Decisions of corporate executives come under scrutiny all the time, sometimes they are considered good decisions, sometimes bad decisions, and sometimes an extreme of one or the other. When we rewind the clock to take a look at two of the Internet giants that have been prominent due to their respective releases of earnings in recent days, distinct decisions of those corporate executives who were in charge of those companies many years ago come into perspective.
For those who do not know, or do not remember, Google (GOOG, GOOGL) (trading report) was once under contract with Yahoo (YHOO) (trading report) to supply Yahoo with search engine technology. This happened well before Google went public, and it is a relationship that Yahoo did everything to maintain. Yahoo even tried to buy Google before Google went public, but Google executives declined the offer.
Therefore, not only did Google, who at the time was almost only a search engine algorithm, refuse to continue to do business with Yahoo, but they also refused a buyout offer that would have made them billionaires. That is a gutsy move for any executive, but given the state of the economy and stock market at the time, we might even consider that much more than gutsy.
Obviously, Google has vision, they had vision back then, and they continue to have vision, and arguably it is that which separated Google from Yahoo back then, and even today. Yahoo made acquisitions back then that seemed logical at the time, but really had no place in their ultimate vertical channel. As the years continued, after their failed attempt at buying Google, investors started to realize that Yahoo did not have a vertical channel or a vision at all. They were putting irons in the fire, and at least initially that seemed like a logical approach, but soon that lack of vision hurt investors and Yahoo.
Conversely, the vision and the risks that were taken by Google from the very beginning helped that company, which was once just part of the Yahoo website, and propelled it to what it is today, a virtual conglomerate of Internet and Technology Services with a backbone in advertising. Google now has their hands in many things, but interestingly this could bring concerns to the table.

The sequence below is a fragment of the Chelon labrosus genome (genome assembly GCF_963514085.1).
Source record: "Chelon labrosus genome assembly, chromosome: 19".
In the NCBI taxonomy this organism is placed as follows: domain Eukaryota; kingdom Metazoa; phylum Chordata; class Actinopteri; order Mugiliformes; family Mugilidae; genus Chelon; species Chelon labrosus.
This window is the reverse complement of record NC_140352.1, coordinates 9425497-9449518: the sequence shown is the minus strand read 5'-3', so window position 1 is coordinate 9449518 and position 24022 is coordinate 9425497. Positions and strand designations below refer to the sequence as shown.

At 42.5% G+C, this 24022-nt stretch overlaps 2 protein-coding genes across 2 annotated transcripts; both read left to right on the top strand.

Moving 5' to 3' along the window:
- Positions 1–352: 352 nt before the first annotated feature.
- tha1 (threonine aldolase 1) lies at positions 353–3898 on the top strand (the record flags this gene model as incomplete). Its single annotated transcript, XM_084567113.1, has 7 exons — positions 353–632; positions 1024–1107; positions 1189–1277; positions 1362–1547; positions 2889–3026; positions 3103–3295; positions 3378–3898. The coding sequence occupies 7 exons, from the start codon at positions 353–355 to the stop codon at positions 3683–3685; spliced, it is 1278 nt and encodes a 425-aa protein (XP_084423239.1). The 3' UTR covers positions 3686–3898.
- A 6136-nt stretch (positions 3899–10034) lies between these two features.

Having many irons in the fire is exactly what got Yahoo into trouble, but Yahoo also lacked vision and lacked a vertical channel. With many irons in the fire, and more coming every day, Google does run the risk of being distracted, but it has a solid backbone in advertising, there is clear vision, and although there are concerns, the vertical channel is something we can all write down on a napkin.
Beginning late last year, Google became the tech darling of Wall Street, replacing Apple. Institutional investors almost across the board began piling into Google, and yes, most of them already owned small percentages to begin with. Undoubtedly, these institutions also pressured Google into splitting recently, but these are also the investors that propelled the stock to the levels, which we see today.
The executives at Google are absolutely under pressure to deliver, corporate America has high expectations, but after the earnings miss recently, the tech darling of Wall Street is seriously being questioned. If they can't continue to deliver, the honeymoon may officially be over. Google may be running the risk Yahoo (the darling that once was) experienced, and investors certainly should be aware.
Disclosure: I have no positions in any stocks mentioned, and no plans to initiate any positions within the next 72 hours.
Business relationship disclosure: By Thomas H. Kee Jr. for Stock Traders Daily and neither receives compensation from the publicly traded companies listed herein for writing this article.